The Tomatometer rating – based on the published opinions of hundreds of film and
television critics – is a trusted measurement of movie and TV programming quality
for millions of moviegoers. It represents the percentage of professional critic reviews
that are positive for a given film or television show.
From the Critics
From RT Users Like You!
The Tomatometer is 60% or higher.
The Tomatometer is 59% or lower.
Movies and TV shows are Certified Fresh with a steady Tomatometer of 75% or
higher after a set amount of reviews (80 for wide-release movies, 40 for
limited-release movies, 20 for TV shows), including 5 reviews from Top Critics.
Percentage of users who rate a movie or TV show positively.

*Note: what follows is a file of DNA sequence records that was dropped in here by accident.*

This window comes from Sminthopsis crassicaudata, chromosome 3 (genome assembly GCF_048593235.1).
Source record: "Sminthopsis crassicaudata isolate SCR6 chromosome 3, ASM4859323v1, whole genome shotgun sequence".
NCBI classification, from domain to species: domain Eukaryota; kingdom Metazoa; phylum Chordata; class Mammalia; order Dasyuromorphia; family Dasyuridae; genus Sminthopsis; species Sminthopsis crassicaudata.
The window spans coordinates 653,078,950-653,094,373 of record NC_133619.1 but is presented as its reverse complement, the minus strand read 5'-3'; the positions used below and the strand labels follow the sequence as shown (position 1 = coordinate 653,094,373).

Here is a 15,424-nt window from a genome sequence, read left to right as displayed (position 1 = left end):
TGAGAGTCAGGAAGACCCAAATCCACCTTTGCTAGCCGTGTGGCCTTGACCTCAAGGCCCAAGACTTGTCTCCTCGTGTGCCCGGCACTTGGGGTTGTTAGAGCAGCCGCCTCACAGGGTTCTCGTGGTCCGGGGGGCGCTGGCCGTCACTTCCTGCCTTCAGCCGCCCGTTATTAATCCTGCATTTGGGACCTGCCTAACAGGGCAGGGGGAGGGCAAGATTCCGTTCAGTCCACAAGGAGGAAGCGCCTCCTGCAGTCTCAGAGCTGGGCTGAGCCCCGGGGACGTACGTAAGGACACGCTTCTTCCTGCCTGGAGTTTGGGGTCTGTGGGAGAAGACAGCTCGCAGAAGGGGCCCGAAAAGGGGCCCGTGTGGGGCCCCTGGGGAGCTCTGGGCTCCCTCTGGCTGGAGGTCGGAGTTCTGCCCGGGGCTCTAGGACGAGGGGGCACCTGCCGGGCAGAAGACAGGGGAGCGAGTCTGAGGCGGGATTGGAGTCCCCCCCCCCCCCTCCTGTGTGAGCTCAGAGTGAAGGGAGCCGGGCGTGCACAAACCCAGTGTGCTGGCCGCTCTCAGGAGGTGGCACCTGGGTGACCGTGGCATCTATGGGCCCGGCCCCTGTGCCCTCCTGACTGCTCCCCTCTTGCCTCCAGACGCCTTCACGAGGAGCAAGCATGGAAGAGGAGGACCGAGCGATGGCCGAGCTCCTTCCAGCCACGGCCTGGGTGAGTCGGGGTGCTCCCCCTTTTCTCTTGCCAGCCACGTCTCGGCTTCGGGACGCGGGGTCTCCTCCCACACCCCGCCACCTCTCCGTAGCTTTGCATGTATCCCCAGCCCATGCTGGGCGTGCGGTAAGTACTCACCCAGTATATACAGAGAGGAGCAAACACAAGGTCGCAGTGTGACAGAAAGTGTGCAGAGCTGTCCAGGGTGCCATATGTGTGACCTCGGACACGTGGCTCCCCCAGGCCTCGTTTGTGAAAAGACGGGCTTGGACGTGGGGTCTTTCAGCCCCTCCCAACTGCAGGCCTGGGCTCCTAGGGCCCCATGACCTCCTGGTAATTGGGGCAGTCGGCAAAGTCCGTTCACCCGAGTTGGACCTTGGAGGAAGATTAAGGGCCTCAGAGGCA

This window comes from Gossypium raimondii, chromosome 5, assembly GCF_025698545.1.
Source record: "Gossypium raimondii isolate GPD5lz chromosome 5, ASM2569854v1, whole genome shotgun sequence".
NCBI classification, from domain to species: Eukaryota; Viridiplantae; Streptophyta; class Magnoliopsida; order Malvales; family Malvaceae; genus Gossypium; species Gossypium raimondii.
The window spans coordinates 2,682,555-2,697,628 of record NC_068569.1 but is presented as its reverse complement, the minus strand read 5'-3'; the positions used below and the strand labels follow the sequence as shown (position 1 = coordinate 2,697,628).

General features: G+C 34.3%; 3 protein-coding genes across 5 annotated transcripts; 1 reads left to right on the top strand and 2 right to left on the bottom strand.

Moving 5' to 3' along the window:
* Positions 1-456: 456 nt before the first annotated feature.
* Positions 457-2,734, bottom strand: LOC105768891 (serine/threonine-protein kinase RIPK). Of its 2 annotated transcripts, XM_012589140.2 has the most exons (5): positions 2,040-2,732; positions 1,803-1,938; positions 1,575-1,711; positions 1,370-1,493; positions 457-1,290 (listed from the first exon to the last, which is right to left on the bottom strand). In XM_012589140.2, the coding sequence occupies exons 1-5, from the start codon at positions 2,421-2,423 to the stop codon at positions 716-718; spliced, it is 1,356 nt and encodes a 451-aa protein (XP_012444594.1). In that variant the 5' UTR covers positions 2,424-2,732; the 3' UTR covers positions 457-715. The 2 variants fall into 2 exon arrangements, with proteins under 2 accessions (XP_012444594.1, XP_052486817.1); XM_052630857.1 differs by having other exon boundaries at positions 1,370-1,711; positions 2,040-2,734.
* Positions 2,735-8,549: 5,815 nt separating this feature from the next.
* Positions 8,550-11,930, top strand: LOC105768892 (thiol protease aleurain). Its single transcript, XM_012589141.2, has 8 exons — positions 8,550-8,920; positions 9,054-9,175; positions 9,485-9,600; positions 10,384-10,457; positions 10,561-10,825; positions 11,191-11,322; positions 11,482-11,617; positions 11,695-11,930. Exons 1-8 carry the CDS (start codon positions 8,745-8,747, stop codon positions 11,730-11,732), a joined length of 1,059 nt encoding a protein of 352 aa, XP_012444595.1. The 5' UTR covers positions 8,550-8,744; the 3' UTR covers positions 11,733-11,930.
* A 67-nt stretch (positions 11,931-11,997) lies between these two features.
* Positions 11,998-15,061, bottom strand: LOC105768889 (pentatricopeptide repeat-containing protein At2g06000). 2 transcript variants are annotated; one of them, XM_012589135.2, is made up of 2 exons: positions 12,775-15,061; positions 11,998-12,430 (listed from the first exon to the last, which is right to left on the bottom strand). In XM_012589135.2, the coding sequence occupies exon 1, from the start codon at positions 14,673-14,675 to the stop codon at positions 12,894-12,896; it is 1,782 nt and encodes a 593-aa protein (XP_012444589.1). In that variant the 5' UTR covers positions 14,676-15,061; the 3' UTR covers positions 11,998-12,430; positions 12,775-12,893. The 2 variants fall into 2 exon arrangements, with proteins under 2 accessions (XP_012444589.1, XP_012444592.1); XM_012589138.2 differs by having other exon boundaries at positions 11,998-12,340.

As the sportscaster who called nearly every L.A. Lakers game since the team moved from Minneapolis to Los Angeles in the 1960s, rapid-fire announcer Chick Hearn introduced some of the most colorful and enduring new basketball vernacular of the 20th century. Terms such as "slam dunk" and "air ball" would become so engrained in the terminology of the game that both announcers and fans worldwide would eventually adopt them. Born in Aurora, IL, in November 1916, Hearn would serve a 36-year tenure as the Lakers' only play-by-play announcer, with an amazing unbroken streak covering 3,380 consecutive games. In addition to the honor of being inducted into the Basketball Hall of Fame, Hearn would also become one of the few sportscasters to earn a star on the Hollywood Walk of Fame. A graduate of Bradley University, Hearn earned his famous moniker after being handed a box of sneakers with a chicken inside in his early years as a basketball player. After beginning as an announcer at Bradley, Hearn did play-by-play for the Peoria Caterpillars before moving to Los Angeles to work as a football and basketball announcer for the University of Southern California and hosting a popular sports radio program. Hearn was subsequently recruited by the newly relocated Lakers during the 1961 playoffs. Married to his high school sweetheart Marge, the couple parented a daughter who died as a result of anorexia and a son who would die tragically of drug addiction. Hearn would get his start in television as play-by-play announcer of Phillies Jackpot Bowling before making appearances in such popular television series as Gilligan's Island and The Simpsons, and such films as The Love Bug (1968), Fletch (1985), White Men Can't Jump (1992), and Love and Basketball (2000), usually appearing as himself. Three months after having open-heart surgery in December 2001, Hearn broke his hip only to return courtside and finish out the team's championship run. A second fall in early August 2002 however, found Hearn sustaining major head injuries and eventually succumbing shortly thereafter. Hearn was 85.